Observing gravitational waves from merging black holes may reveal new insights into dark matter, a study led by University College London suggests.
The research, published in the journal Physical Review D, used computer simulations to study the production of gravitational wave signals in simulated universes with different types of dark matter. Their findings show that counting the number of black hole merger events detected by the next generation of observatories could tell us whether or not dark matter is interacting with other particles, and thus help pinpoint what it’s made of. Cosmologists generally consider dark matter to be one of the biggest missing pieces in our understanding of the cosmos. Despite strong evidence that dark matter makes up 85% of all matter in the universe, there is currently no consensus on its underlying nature. This includes questions such as whether dark matter particles can collide with other particles, such as atoms or neutrinos, or pass directly through them unaffected.
One way to test this is to look at how galaxies form in dense clouds of dark matter called halos. If dark matter collides with neutrinos, the dark matter structure is scattered, resulting in fewer galaxies forming. The problem with this method is that the disappearing galaxies are very small and very distant from us, so it is difficult to see whether they are there or not, even with the best available telescopes. Instead of targeting missing galaxies directly, the authors of this study propose using gravitational waves as an indirect measure of their abundance. Their simulations show that in models where dark matter collides with other particles, there are significantly fewer black hole mergers in the distant Universe.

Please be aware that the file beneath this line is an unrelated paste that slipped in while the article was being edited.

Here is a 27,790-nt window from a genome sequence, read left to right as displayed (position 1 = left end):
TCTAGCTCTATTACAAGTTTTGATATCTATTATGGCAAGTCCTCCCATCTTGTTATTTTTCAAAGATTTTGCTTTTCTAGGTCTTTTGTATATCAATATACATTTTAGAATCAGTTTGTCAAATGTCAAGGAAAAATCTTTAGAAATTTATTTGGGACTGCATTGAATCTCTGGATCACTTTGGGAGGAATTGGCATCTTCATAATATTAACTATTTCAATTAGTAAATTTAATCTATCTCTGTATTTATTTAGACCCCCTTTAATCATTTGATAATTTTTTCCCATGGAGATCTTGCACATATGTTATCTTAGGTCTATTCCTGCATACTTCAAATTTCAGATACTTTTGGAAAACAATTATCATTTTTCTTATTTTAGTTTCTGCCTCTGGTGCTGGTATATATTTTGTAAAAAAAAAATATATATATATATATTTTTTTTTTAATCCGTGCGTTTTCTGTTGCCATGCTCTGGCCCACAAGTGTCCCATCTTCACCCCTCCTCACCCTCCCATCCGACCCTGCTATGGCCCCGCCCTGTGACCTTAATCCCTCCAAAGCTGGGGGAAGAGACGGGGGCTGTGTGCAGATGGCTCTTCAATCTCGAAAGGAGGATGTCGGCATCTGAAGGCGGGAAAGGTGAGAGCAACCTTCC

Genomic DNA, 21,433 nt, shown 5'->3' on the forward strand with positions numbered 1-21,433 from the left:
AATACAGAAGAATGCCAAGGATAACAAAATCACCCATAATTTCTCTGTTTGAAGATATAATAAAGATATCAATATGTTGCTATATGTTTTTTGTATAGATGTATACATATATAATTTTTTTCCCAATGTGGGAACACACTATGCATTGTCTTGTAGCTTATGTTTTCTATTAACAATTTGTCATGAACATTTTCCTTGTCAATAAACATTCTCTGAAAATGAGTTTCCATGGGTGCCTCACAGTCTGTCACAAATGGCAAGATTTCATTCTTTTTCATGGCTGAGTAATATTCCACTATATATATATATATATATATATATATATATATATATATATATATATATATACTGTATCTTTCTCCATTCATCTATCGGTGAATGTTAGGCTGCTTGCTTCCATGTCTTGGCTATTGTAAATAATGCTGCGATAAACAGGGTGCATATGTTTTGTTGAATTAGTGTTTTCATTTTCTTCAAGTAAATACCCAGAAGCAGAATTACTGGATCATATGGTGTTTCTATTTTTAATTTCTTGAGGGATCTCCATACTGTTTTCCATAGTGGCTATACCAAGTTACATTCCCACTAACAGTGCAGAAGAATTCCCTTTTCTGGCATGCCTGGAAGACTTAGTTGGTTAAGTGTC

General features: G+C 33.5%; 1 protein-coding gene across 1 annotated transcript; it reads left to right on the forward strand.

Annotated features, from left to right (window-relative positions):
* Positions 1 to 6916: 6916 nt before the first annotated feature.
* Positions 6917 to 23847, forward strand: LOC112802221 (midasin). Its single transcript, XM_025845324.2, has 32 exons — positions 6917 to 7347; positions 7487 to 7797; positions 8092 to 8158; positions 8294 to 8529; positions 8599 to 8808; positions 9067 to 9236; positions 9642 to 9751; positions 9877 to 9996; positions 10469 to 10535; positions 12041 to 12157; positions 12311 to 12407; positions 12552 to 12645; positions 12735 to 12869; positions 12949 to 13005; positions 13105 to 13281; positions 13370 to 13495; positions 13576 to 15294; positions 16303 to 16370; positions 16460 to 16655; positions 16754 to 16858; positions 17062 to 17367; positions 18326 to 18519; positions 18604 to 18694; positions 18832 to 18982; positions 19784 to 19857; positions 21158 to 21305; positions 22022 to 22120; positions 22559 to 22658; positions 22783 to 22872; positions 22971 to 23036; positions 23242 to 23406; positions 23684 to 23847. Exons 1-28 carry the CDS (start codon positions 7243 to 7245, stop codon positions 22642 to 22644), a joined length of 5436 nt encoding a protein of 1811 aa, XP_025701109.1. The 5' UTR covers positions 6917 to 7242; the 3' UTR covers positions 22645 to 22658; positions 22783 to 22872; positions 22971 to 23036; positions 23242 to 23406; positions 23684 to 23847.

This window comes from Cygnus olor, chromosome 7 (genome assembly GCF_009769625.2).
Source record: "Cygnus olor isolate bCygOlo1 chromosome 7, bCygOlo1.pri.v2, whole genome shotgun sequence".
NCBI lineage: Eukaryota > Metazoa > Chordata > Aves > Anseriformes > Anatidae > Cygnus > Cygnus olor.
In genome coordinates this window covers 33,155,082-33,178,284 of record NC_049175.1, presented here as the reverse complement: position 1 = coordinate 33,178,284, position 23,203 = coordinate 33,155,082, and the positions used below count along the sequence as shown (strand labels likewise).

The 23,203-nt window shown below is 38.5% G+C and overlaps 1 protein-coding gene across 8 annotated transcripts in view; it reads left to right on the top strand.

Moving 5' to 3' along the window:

While this effect is too small to be seen by current gravitational wave experiments, it will be a primary goal for the next generation of observatories currently being planned. The authors hope that their methods will help stimulate new ideas for using gravitational wave data to explore the large-scale structure of the universe and shed new light on the mysterious nature of dark matter. Dr. Alex Jenkins, one of the study’s lead authors, said in a statement: “Gravitational waves are a powerful new tool for observing the distant Universe. The next generation of observatories will detect hundreds of thousands of black hole mergers every year, giving us unprecedented information about the structure and evolution of the cosmos.”
Co-author Dr Sownak Bose from Durham University said: “Dark matter remains one of the enduring mysteries in our understanding of the universe. This means that it is especially important to continue to identify new ways to explore dark matter models, combining both existing and current models”. new probes to test the model predictions to the fullest.